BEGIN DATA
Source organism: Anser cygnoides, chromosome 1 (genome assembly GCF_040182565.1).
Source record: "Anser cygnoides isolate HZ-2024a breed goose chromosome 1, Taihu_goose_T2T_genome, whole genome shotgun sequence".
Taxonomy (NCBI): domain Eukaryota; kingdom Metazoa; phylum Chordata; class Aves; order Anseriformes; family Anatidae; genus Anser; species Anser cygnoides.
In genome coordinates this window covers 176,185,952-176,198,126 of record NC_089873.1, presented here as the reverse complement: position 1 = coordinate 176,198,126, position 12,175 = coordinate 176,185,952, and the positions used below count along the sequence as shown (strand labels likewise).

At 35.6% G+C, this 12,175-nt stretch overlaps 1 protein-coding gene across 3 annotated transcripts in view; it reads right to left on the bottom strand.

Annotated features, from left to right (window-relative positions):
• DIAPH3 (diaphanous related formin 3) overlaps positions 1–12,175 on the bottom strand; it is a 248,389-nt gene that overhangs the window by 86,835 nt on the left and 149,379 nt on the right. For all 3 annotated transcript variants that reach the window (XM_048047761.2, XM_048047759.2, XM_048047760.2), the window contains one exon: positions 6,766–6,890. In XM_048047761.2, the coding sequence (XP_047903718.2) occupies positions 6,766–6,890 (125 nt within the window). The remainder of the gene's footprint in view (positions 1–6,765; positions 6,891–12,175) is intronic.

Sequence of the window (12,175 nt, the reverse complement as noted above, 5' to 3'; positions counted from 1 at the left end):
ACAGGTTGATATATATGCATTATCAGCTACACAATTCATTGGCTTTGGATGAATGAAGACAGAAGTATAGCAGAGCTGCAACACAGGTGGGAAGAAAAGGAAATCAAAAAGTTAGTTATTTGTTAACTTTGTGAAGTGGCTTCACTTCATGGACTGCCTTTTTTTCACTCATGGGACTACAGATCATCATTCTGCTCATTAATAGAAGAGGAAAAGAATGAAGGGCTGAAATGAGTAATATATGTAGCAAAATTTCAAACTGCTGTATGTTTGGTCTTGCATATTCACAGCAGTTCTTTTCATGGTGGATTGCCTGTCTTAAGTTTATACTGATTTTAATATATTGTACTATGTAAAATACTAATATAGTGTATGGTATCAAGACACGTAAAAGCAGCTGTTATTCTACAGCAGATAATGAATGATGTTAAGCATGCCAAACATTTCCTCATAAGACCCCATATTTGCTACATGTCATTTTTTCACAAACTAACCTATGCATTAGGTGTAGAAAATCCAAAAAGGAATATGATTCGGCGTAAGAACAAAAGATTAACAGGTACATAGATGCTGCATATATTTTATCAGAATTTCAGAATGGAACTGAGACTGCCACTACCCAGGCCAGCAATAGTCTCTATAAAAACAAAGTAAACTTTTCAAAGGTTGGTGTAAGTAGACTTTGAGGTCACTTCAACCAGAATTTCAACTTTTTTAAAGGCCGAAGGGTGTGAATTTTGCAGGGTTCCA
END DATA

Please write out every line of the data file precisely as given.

Source organism: Anser cygnoides, chromosome 1 (genome assembly GCF_040182565.1).
Source record: "Anser cygnoides isolate HZ-2024a breed goose chromosome 1, Taihu_goose_T2T_genome, whole genome shotgun sequence".
Taxonomy (NCBI): domain Eukaryota; kingdom Metazoa; phylum Chordata; class Aves; order Anseriformes; family Anatidae; genus Anser; species Anser cygnoides.
In genome coordinates this window covers 176,185,952-176,198,126 of record NC_089873.1, presented here as the reverse complement: position 1 = coordinate 176,198,126, position 12,175 = coordinate 176,185,952, and the positions used below count along the sequence as shown (strand labels likewise).

At 35.6% G+C, this 12,175-nt stretch overlaps 1 protein-coding gene across 3 annotated transcripts in view; it reads right to left on the bottom strand.

Annotated features, from left to right (window-relative positions):
• DIAPH3 (diaphanous related formin 3) overlaps positions 1–12,175 on the bottom strand; it is a 248,389-nt gene that overhangs the window by 86,835 nt on the left and 149,379 nt on the right. For all 3 annotated transcript variants that reach the window (XM_048047761.2, XM_048047759.2, XM_048047760.2), the window contains one exon: positions 6,766–6,890. In XM_048047761.2, the coding sequence (XP_047903718.2) occupies positions 6,766–6,890 (125 nt within the window). The remainder of the gene's footprint in view (positions 1–6,765; positions 6,891–12,175) is intronic.

Sequence of the window (12,175 nt, the reverse complement as noted above, 5' to 3'; positions counted from 1 at the left end):
ACAGGTTGATATATATGCATTATCAGCTACACAATTCATTGGCTTTGGATGAATGAAGACAGAAGTATAGCAGAGCTGCAACACAGGTGGGAAGAAAAGGAAATCAAAAAGTTAGTTATTTGTTAACTTTGTGAAGTGGCTTCACTTCATGGACTGCCTTTTTTTCACTCATGGGACTACAGATCATCATTCTGCTCATTAATAGAAGAGGAAAAGAATGAAGGGCTGAAATGAGTAATATATGTAGCAAAATTTCAAACTGCTGTATGTTTGGTCTTGCATATTCACAGCAGTTCTTTTCATGGTGGATTGCCTGTCTTAAGTTTATACTGATTTTAATATATTGTACTATGTAAAATACTAATATAGTGTATGGTATCAAGACACGTAAAAGCAGCTGTTATTCTACAGCAGATAATGAATGATGTTAAGCATGCCAAACATTTCCTCATAAGACCCCATATTTGCTACATGTCATTTTTTCACAAACTAACCTATGCATTAGGTGTAGAAAATCCAAAAAGGAATATGATTCGGCGTAAGAACAAAAGATTAACAGGTACATAGATGCTGCATATATTTTATCAGAATTTCAGAATGGAACTGAGACTGCCACTACCCAGGCCAGCAATAGTCTCTATAAAAACAAAGTAAACTTTTCAAAGGTTGGTGTAAGTAGACTTTGAGGTCACTTCAACCAGAATTTCAACTTTTTTAAAGGCCGAAGGGTGTGAATTTTGCAGGGTTCCA